DeVier Posey Was the Leader Ohio State Needed
By Brandon Castel
COLUMBUS, Ohio — It is impossible to know what runs through the mind of a 22-year old athlete, especially one who has been through, and put so many others through, as much as DeVier Posey has this season.
Photo by Dan Harker
Saturday was supposed to be Posey’s swan song, his heroic return in time to save the Buckeyes on Senior Day from what has otherwise been a very forgettable 2011 season.
This his was his moment—one last chance at redemption in front of 105,000 Ohio State fans in the stadium that first made him famous. They welcomed him back with open arms, and Posey played well in his return to football after 11 weeks of gutting it out on thescout team.
He caught passes and ran good routes. He got open—which is a rarity in and of itself with this team—and he selflessly blocked down field for teammates Braxton Miller and Boom Herron.
In many ways, Posey was the perfect teammate and perfect competitor Saturday in has final game at Ohio Stadium, but it wasn’t enough. Not for this team. Not after everything they have had to endure over the last year.
“At the end of the day we’re college kids and we’ve been through so much,” senior Michael Brewster said.
“That’s not an excuse, but that’s a fact.”
This was supposed to be the year Ohio State went back to the National Championship game—things certainly would have been wide open for them now after another crazy weekend in college football.
But these Buckeyes aren’t competing for national championships. They aren’t competing for much of anything these days. Not without three of their best players for half the season, not to mention their head coach and star quarterback, both of whom left the program in the off-season.
A season that was once full of so much promise has become one of the worst in recent Ohio State history thanks to another tough loss at home Saturday.
This team needed a leader. Someone to stand in the forefront. Someone they could follow into battle each and every week. Luke Fickell did his best to be that leader, but every good football coach knows that leadership starts in the locker room. Leadership comes from the guys no one wants to let down.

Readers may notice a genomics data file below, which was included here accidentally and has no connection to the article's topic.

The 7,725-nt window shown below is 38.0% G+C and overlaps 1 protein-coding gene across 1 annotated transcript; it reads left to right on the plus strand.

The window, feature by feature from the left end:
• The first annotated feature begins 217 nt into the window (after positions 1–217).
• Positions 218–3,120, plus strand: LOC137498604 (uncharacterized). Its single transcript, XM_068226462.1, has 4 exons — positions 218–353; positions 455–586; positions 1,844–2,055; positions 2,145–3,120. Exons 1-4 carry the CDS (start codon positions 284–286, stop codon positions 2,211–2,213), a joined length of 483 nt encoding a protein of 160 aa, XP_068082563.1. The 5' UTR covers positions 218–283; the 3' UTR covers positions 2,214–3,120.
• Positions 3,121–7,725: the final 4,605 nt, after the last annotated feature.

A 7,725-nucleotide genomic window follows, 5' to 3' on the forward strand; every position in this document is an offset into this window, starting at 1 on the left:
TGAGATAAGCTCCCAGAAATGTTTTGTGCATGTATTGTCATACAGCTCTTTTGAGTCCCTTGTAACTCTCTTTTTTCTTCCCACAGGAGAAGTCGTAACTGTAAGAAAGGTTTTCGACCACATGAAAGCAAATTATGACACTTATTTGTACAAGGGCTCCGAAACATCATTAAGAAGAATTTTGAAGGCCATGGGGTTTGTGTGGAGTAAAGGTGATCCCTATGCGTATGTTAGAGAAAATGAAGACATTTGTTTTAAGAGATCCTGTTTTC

Leadership comes from the seniors.
That’s what made guys like James Laurinaitis, Malcolm Jenkins, Cam Heyward and Dane Sanzenbacher such good leaders. It wasn’t simply that they were the most vocal players in the locker room. They were the guys who commanded respect, and who earned it with their actions, both on and off the field. Guys went to war for them each and every week and left it all on the field because they knew those guys were doing the same.
DeVier Posey should have been that guy. He could have been the leader this team needed, along with the playmaker they so desperately lacked. He certainly tried, in spite of missing the first 10 games of the season for committing multiple NCAA violations.
“Who knows, maybe me coming back was just for those guys, to serve those guys, to show them how to do it,” Posey said after his final home game.
“That’s part of the reason I vowed to come back when we did our apologies. I wanted to be around these guys. I wanted to show these guys what it means to be a wide receiver here.”
What they needed was someone to show them how to be a man. How to fight back when they got punched in the mouth. How to win. They needed DeVier Posey and Boom Herron to inspire them, to make them believe. They needed someone they would go to battle for, fight for, even to the last inch.
But there was no fight in this team against Penn State. It has been stripped away over the course of a nightmarish season. Braxton Miller did his best to rally the troops, but he is only a freshman.
“You have to serve before you can lead,” Posey said.
This team needed a leader, a senior, and a captain who had earned the right to challenge every member of the team. Unfortunately their best leaders were also the guys who put them in this position to begin with.
Anyone who has spent much time around him knows that Posey is a thoughtful, even introspective, young man. This is not Terrelle Pryor, despite the fact Posey aligned himself with Ohio State’s formerly contemptuous quarterback. Posey is a natural-born leader. He’s a teacher, a coach on the field and a friend in the locker room for so many of these young Buckeyes.
Unfortunately, he couldn’t be the one thing they needed most. And he has no one to blame but himself.
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